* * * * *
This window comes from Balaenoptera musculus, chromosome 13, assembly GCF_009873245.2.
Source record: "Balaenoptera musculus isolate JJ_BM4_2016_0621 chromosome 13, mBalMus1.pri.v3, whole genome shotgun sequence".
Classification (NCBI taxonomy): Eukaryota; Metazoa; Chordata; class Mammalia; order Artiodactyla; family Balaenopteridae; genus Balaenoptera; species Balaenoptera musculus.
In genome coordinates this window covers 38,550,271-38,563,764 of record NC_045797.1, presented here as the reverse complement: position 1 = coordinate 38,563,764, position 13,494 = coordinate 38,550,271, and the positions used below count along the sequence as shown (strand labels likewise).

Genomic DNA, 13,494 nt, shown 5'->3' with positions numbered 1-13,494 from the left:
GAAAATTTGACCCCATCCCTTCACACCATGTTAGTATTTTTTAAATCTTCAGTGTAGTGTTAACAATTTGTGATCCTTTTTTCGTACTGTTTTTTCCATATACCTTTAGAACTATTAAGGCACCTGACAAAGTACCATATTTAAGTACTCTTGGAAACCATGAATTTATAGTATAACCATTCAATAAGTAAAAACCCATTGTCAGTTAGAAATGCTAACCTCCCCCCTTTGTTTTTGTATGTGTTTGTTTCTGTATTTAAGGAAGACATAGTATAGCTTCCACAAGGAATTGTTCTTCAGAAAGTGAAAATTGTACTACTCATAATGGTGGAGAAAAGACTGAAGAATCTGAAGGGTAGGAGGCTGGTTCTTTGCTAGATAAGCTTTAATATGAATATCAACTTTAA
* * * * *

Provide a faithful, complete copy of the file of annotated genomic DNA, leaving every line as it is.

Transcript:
This window comes from Balaenoptera musculus, chromosome 13, assembly GCF_009873245.2.
Source record: "Balaenoptera musculus isolate JJ_BM4_2016_0621 chromosome 13, mBalMus1.pri.v3, whole genome shotgun sequence".
Classification (NCBI taxonomy): Eukaryota; Metazoa; Chordata; class Mammalia; order Artiodactyla; family Balaenopteridae; genus Balaenoptera; species Balaenoptera musculus.
In genome coordinates this window covers 38,550,271-38,563,764 of record NC_045797.1, presented here as the reverse complement: position 1 = coordinate 38,563,764, position 13,494 = coordinate 38,550,271, and the positions used below count along the sequence as shown (strand labels likewise).

Genomic DNA, 13,494 nt, shown 5'->3' with positions numbered 1-13,494 from the left:
GAAAATTTGACCCCATCCCTTCACACCATGTTAGTATTTTTTAAATCTTCAGTGTAGTGTTAACAATTTGTGATCCTTTTTTCGTACTGTTTTTTCCATATACCTTTAGAACTATTAAGGCACCTGACAAAGTACCATATTTAAGTACTCTTGGAAACCATGAATTTATAGTATAACCATTCAATAAGTAAAAACCCATTGTCAGTTAGAAATGCTAACCTCCCCCCTTTGTTTTTGTATGTGTTTGTTTCTGTATTTAAGGAAGACATAGTATAGCTTCCACAAGGAATTGTTCTTCAGAAAGTGAAAATTGTACTACTCATAATGGTGGAGAAAAGACTGAAGAATCTGAAGGGTAGGAGGCTGGTTCTTTGCTAGATAAGCTTTAATATGAATATCAACTTTAA